The U.S. Food and Drug Administration (FDA) initiated a Class 1 recall for a select group of Medtronic Pipeline Flex Embolization products. The FDA Pipeline recall was initiated after the organization discovered that the stents could fracture during or after placement.
As described in the FDA Pipeline recall announcement, Medtronic’s Pipeline Flex embolization device is “a permanent mesh cylinder (stent) braided from platinum and tungsten and cobalt-chromium-nickel alloy wires intended for the treatment of brain aneurysms that bulge or balloon out the sides of the blood vessel.” Ordinarily, this mesh would restrict blood flow to the ballooning aneurysm, shrinking it over the course of a couple months and reducing the likelihood of a life-threatening rupture.
As the FDA Pipeline recall demonstrates, these products contain a dangerous defect. During the surgical implantation of the Medtronic device in aneurysm patients, “Fractured pieces of the delivery system could be left inside the patient’s brain bloodstream,” according to the FDA. Additionally, they explain that these pieces or the attempts to retrieve them can exacerbate issues the device was made to prevent.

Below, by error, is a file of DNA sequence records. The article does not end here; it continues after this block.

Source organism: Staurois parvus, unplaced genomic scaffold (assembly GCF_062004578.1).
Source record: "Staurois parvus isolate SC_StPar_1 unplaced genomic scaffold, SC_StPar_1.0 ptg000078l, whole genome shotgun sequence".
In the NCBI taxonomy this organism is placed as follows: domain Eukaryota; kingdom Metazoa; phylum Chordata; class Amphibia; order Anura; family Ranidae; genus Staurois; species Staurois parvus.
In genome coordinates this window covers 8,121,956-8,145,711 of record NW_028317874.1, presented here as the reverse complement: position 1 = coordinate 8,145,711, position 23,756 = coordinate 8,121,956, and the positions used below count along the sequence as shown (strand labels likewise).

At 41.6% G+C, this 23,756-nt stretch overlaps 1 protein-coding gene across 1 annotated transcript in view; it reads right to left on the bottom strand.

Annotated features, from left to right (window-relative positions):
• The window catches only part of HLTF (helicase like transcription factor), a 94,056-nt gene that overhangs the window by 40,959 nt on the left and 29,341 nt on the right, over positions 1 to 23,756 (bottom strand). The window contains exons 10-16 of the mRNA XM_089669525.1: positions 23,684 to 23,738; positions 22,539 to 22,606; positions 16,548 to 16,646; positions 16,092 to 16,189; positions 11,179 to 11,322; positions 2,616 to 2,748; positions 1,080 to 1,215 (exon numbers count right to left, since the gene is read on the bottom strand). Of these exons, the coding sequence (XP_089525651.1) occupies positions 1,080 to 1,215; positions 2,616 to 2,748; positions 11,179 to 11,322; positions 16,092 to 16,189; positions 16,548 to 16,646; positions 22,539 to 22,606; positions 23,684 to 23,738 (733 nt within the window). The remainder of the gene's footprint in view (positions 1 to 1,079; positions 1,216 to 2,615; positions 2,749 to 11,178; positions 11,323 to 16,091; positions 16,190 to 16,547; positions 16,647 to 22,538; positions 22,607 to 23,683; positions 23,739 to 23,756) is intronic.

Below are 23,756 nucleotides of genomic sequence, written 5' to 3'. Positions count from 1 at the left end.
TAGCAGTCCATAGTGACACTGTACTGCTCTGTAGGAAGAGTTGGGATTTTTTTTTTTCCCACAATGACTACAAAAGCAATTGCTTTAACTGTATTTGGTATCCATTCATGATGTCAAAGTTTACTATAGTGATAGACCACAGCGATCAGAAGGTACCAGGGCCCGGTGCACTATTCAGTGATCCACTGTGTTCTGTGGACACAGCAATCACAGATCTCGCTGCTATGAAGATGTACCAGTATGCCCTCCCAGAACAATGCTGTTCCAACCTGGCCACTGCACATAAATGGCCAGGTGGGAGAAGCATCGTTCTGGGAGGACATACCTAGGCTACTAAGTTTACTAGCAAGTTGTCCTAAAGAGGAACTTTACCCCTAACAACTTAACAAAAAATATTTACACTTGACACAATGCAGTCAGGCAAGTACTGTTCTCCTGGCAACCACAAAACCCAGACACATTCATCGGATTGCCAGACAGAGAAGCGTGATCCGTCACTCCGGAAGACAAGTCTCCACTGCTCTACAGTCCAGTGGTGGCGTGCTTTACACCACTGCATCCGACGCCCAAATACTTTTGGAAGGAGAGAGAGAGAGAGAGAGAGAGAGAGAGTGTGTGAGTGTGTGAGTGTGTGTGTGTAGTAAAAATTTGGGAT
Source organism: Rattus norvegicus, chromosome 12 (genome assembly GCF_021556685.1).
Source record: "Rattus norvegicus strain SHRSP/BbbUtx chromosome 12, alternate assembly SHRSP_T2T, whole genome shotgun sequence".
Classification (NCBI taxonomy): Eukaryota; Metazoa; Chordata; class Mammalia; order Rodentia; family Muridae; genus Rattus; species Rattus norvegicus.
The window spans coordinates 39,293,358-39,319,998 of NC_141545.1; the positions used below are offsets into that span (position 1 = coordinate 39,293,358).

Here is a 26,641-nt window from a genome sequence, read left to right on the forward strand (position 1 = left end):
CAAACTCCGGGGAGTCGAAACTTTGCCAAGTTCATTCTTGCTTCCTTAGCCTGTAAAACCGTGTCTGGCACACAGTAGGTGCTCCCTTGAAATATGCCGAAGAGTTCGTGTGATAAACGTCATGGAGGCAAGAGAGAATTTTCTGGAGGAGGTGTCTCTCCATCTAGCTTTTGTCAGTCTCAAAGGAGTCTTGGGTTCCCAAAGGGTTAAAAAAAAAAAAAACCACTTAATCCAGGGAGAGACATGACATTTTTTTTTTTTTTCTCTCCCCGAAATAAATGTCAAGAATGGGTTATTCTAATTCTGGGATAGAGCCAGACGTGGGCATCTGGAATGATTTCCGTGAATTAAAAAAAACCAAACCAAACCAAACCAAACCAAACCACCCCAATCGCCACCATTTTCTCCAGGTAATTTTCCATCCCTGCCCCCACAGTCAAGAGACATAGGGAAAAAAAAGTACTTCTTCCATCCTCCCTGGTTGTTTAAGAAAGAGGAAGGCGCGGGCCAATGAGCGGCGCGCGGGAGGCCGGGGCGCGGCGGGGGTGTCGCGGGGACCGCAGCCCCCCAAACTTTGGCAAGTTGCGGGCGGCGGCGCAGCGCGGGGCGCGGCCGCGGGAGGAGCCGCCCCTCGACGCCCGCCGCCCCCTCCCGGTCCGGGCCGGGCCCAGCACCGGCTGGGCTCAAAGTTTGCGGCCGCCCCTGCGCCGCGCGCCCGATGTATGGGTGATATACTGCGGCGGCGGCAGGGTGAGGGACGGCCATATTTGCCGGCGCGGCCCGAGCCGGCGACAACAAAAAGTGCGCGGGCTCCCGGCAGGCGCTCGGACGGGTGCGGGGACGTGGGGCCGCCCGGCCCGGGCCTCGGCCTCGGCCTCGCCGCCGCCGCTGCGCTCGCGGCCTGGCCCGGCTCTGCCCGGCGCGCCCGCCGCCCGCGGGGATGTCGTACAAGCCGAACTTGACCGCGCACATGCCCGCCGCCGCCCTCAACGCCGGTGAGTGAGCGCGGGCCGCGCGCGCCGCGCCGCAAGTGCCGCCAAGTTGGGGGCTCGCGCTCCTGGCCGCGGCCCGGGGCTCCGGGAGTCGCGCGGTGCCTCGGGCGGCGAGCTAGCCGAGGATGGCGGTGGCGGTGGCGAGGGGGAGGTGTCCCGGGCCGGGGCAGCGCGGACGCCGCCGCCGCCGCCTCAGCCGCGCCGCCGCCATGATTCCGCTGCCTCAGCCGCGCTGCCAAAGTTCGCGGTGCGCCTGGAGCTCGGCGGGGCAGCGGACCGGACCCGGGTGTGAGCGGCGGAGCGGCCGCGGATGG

Ultimately, these faulty devices could lead to failure in preventing blood vessel blockage, strokes and even death.
The FDA Pipeline recall affects 822 devices manufactured and distributed by Medtronic from Oct. 22, 2019, to Feb. 7, 2020. According to the FDA Pipeline recall announcement, the following device types have been recalled:
- Pipeline Flex Embolization Devices:
- PED-350 -XX
Pipeline Flex Embolization Devices with Shield Technology:
- PED2 -275-XX
- PED2 -425-XX
- PED2 -450-XX
The FDA and Medtronic are calling on suppliers to take inventory. If any of the products subject to the FDA Pipeline recall are discovered, they should be pulled from active inventory and returned to Medtronic where they can be properly disposed of. It is vital for the safety of patients that these faulty devices be removed from the stream of commerce as quickly as possible.
Patients who may soon be receiving a Medtronic Pipeline Flex Embolization device should talk to a physician about whether the device used is one affected by the FDA Pipeline recall.
By James Parker
James Parker is a news writer and fact-checker from Coral Springs, Florida. He majored in Communication and Media Studies at Stetson University, where he spent much of his time bringing the cutting edge of medical research to his peers’ attention. When he’s not writing, he enjoys rewatching “Almost Famous” or curling up with a good book.
Medically Reviewed by Benjamin Duong